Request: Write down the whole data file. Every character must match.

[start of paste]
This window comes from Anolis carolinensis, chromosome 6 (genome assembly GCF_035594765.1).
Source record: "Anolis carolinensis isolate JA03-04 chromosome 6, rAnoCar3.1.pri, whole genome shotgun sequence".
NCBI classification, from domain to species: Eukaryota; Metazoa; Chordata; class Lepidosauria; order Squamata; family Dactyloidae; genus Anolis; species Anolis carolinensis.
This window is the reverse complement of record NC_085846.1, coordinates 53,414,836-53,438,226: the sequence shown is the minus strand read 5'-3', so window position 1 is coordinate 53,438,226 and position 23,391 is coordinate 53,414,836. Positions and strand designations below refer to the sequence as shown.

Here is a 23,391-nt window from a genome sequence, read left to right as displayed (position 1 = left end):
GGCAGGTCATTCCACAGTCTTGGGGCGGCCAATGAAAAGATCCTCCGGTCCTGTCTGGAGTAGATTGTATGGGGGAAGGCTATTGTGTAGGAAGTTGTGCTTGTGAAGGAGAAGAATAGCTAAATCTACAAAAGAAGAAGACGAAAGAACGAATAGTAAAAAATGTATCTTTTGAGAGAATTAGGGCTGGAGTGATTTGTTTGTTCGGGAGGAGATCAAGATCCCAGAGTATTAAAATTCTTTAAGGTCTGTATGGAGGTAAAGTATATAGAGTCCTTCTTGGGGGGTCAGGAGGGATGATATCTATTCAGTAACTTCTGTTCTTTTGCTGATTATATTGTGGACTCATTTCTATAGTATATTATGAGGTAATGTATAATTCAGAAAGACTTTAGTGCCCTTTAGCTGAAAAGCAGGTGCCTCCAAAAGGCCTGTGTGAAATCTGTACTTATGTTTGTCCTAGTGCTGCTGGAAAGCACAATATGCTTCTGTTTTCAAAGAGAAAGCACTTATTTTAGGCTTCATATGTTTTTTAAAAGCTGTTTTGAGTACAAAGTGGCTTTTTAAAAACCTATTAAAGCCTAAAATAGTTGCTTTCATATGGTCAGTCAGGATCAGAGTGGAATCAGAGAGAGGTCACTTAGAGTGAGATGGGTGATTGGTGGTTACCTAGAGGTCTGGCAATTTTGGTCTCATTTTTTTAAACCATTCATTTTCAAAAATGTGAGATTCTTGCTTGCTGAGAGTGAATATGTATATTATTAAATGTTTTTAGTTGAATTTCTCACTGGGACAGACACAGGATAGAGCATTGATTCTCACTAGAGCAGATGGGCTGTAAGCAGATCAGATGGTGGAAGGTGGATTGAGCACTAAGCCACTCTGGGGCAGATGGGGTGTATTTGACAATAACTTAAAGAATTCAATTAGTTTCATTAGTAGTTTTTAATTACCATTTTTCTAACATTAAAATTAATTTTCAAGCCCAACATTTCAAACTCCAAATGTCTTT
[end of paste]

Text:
This window comes from Anolis carolinensis, chromosome 6 (genome assembly GCF_035594765.1).
Source record: "Anolis carolinensis isolate JA03-04 chromosome 6, rAnoCar3.1.pri, whole genome shotgun sequence".
NCBI classification, from domain to species: Eukaryota; Metazoa; Chordata; class Lepidosauria; order Squamata; family Dactyloidae; genus Anolis; species Anolis carolinensis.
This window is the reverse complement of record NC_085846.1, coordinates 53,414,836-53,438,226: the sequence shown is the minus strand read 5'-3', so window position 1 is coordinate 53,438,226 and position 23,391 is coordinate 53,414,836. Positions and strand designations below refer to the sequence as shown.

Here is a 23,391-nt window from a genome sequence, read left to right as displayed (position 1 = left end):
GGCAGGTCATTCCACAGTCTTGGGGCGGCCAATGAAAAGATCCTCCGGTCCTGTCTGGAGTAGATTGTATGGGGGAAGGCTATTGTGTAGGAAGTTGTGCTTGTGAAGGAGAAGAATAGCTAAATCTACAAAAGAAGAAGACGAAAGAACGAATAGTAAAAAATGTATCTTTTGAGAGAATTAGGGCTGGAGTGATTTGTTTGTTCGGGAGGAGATCAAGATCCCAGAGTATTAAAATTCTTTAAGGTCTGTATGGAGGTAAAGTATATAGAGTCCTTCTTGGGGGGTCAGGAGGGATGATATCTATTCAGTAACTTCTGTTCTTTTGCTGATTATATTGTGGACTCATTTCTATAGTATATTATGAGGTAATGTATAATTCAGAAAGACTTTAGTGCCCTTTAGCTGAAAAGCAGGTGCCTCCAAAAGGCCTGTGTGAAATCTGTACTTATGTTTGTCCTAGTGCTGCTGGAAAGCACAATATGCTTCTGTTTTCAAAGAGAAAGCACTTATTTTAGGCTTCATATGTTTTTTAAAAGCTGTTTTGAGTACAAAGTGGCTTTTTAAAAACCTATTAAAGCCTAAAATAGTTGCTTTCATATGGTCAGTCAGGATCAGAGTGGAATCAGAGAGAGGTCACTTAGAGTGAGATGGGTGATTGGTGGTTACCTAGAGGTCTGGCAATTTTGGTCTCATTTTTTTAAACCATTCATTTTCAAAAATGTGAGATTCTTGCTTGCTGAGAGTGAATATGTATATTATTAAATGTTTTTAGTTGAATTTCTCACTGGGACAGACACAGGATAGAGCATTGATTCTCACTAGAGCAGATGGGCTGTAAGCAGATCAGATGGTGGAAGGTGGATTGAGCACTAAGCCACTCTGGGGCAGATGGGGTGTATTTGACAATAACTTAAAGAATTCAATTAGTTTCATTAGTAGTTTTTAATTACCATTTTTCTAACATTAAAATTAATTTTCAAGCCCAACATTTCAAACTCCAAATGTCTTT